Fresh from the banks of the Rhine, Ed Kurtz brings home Shame.

Punishments can be unfair, but karma always finds its mark.

Shame by Ed Kurtz

The mask was made of brass, welded together from dozens of pieces until it roughly resembled a sneering devil, its pointed tongue curling out from the mouth. Round, spikey pieces comprised the eyes, and horns curved up, provocatively, from the temples. The finished product was not particularly heavy, though it was terribly uncomfortable, and little care was taken to prevent the sharper edges from cutting into Heinrich’s flesh whenever he moved his head or neck or shoulders. Less worrisome to him, then, was the wooden sign that hung down over his chest, which read: Ich bin ein Teufel.

I am a devil.

Heinrich stood on the cobblestones in front of St. Jakob, the town’s twin-towered Lutheran church, where he had been since dawn. The ornate structure had only just been consecrated the year previous by His Grace Rudolf von Scherenberg, the Bishop of Würzburg, and Heinrich could not recall a time since when he had not seen some poor bastard propped up by the doors in similar circumstances to his own: bolted into a Schandmaske—a shame mask—or pilloried, or weighed down with stones and blocks. Naturally he never thought it would someday be himself, but who would? He’d had a few tankards at the Wirtshaus, to be sure, and was perhaps less than prudent where his words were concerned, discussing past grievances and petty local gossip, but words were merely words, reckoned Heinrich. Four and a half hours he’d already stood there at the church doors—mocked, laughed at, whispered about, even shoved a few times—the day stretching on interminably, his resentment turning gradually to anger. At first he decided to do his penance in silence and with patience, but that was before he caught sight of Dietrich Wächter, through the rusty ringlet enveloping his left eye, entering the church with a wry grin twisting his ugly face. Wächter said nothing, only smiled, and thusly satisfied went to pray while Heinrich thought, and remembered, and started to rage.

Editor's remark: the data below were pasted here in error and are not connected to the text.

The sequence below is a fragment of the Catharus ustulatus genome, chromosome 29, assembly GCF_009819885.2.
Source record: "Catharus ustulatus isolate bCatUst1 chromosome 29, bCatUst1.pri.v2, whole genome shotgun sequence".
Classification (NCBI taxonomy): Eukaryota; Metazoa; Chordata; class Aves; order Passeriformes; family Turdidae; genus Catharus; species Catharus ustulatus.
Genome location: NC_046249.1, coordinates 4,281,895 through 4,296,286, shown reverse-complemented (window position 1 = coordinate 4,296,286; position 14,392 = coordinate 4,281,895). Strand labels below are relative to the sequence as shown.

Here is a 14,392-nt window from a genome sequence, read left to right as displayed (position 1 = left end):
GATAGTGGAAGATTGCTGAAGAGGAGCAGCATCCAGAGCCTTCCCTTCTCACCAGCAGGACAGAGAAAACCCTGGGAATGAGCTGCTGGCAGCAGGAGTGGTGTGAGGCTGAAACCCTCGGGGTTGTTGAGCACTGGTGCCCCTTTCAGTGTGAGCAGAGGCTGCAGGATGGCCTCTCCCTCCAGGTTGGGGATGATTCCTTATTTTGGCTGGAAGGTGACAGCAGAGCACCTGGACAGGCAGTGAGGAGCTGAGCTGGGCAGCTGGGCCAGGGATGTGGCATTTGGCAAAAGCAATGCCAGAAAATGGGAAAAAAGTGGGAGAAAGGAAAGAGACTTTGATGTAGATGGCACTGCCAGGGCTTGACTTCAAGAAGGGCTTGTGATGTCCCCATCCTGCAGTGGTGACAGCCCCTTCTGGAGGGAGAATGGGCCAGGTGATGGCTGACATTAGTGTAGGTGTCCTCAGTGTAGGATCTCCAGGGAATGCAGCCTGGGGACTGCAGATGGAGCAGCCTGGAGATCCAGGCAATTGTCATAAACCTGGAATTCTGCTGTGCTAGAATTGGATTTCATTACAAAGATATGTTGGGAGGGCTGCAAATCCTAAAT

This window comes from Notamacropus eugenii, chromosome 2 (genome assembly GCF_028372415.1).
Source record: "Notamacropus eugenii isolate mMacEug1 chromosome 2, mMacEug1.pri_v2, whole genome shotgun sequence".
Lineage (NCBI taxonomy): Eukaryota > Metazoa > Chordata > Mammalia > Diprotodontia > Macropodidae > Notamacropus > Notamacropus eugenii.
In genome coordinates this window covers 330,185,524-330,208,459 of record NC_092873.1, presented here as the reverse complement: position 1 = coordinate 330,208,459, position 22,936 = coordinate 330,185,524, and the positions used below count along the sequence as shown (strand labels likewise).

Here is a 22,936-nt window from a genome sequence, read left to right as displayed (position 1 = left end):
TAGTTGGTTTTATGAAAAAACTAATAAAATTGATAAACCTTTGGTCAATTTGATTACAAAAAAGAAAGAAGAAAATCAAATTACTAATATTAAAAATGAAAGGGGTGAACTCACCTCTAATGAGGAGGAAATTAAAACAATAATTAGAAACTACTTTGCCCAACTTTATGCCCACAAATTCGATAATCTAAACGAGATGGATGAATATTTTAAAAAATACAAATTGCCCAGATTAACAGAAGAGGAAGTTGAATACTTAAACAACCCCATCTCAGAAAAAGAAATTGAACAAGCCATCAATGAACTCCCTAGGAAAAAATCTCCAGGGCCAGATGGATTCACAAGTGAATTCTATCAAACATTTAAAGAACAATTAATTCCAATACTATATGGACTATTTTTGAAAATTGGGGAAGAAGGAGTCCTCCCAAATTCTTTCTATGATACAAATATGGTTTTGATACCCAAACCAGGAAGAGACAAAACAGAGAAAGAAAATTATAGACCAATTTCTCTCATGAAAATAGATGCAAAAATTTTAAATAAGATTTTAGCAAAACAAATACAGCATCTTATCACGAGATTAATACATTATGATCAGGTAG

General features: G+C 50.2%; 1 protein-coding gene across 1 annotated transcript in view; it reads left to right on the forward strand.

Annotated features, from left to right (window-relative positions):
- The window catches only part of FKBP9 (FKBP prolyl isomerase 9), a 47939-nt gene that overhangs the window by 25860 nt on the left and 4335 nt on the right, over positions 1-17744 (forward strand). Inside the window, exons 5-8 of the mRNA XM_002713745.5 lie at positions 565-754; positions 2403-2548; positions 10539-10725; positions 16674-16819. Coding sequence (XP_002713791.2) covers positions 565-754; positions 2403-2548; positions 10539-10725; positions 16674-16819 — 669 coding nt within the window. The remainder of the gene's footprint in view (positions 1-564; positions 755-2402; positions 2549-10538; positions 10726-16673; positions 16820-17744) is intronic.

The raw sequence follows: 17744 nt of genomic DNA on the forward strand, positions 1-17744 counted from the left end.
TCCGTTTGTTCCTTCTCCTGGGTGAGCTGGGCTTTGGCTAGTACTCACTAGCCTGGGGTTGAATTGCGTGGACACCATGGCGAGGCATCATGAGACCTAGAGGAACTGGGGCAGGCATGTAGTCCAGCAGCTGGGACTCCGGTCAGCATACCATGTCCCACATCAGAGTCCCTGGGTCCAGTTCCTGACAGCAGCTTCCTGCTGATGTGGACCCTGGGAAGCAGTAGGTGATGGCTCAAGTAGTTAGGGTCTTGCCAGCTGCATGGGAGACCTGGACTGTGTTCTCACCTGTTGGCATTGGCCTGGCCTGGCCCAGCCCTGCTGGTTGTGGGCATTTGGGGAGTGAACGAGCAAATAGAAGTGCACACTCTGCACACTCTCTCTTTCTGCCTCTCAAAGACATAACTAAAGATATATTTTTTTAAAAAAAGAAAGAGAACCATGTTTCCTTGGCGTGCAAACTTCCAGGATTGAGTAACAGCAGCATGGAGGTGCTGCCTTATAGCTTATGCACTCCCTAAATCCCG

So when the moment came that, almost miraculously, the Kirchenplatz was for a minute vacant of any prying eyes, Heinrich steeled himself for the serrated scratches certain to accompany quick flight from St. Jakob, the long way round the platz, up Heugasse and east, sneaking along Sülzengaβchen until he reached Herr Wächter’s humble house on Georgengasse. He did not go entirely unseen nor unnoticed—there were gasps at the sight of the lurching metal demon, its head swiveling to see through the obstructive ornaments of the shame mask—but Heinrich arrived unmolested.